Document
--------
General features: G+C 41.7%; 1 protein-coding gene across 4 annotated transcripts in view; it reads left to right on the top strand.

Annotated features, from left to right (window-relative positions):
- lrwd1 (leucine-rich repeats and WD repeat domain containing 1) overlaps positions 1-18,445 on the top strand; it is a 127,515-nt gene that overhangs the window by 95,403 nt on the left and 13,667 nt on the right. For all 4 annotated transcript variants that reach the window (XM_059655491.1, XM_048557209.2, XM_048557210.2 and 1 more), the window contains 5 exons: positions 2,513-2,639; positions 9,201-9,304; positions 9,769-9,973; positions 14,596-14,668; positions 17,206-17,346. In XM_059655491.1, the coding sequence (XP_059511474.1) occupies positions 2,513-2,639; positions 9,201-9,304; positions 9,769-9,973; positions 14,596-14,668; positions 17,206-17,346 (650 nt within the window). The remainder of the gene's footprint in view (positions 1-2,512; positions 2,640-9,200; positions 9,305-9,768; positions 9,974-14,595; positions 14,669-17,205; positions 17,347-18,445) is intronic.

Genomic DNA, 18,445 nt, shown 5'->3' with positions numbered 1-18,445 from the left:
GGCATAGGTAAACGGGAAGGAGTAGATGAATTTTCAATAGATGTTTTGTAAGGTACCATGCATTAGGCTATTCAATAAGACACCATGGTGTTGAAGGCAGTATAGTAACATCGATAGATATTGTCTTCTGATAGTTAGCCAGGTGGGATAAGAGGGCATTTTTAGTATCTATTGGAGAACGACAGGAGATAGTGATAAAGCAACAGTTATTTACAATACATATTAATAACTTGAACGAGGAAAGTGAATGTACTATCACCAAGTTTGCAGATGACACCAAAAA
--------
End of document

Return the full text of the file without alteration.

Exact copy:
General features: G+C 41.7%; 1 protein-coding gene across 4 annotated transcripts in view; it reads left to right on the top strand.

Annotated features, from left to right (window-relative positions):
- lrwd1 (leucine-rich repeats and WD repeat domain containing 1) overlaps positions 1-18,445 on the top strand; it is a 127,515-nt gene that overhangs the window by 95,403 nt on the left and 13,667 nt on the right. For all 4 annotated transcript variants that reach the window (XM_059655491.1, XM_048557209.2, XM_048557210.2 and 1 more), the window contains 5 exons: positions 2,513-2,639; positions 9,201-9,304; positions 9,769-9,973; positions 14,596-14,668; positions 17,206-17,346. In XM_059655491.1, the coding sequence (XP_059511474.1) occupies positions 2,513-2,639; positions 9,201-9,304; positions 9,769-9,973; positions 14,596-14,668; positions 17,206-17,346 (650 nt within the window). The remainder of the gene's footprint in view (positions 1-2,512; positions 2,640-9,200; positions 9,305-9,768; positions 9,974-14,595; positions 14,669-17,205; positions 17,347-18,445) is intronic.

Genomic DNA, 18,445 nt, shown 5'->3' with positions numbered 1-18,445 from the left:
GGCATAGGTAAACGGGAAGGAGTAGATGAATTTTCAATAGATGTTTTGTAAGGTACCATGCATTAGGCTATTCAATAAGACACCATGGTGTTGAAGGCAGTATAGTAACATCGATAGATATTGTCTTCTGATAGTTAGCCAGGTGGGATAAGAGGGCATTTTTAGTATCTATTGGAGAACGACAGGAGATAGTGATAAAGCAACAGTTATTTACAATACATATTAATAACTTGAACGAGGAAAGTGAATGTACTATCACCAAGTTTGCAGATGACACCAAAAA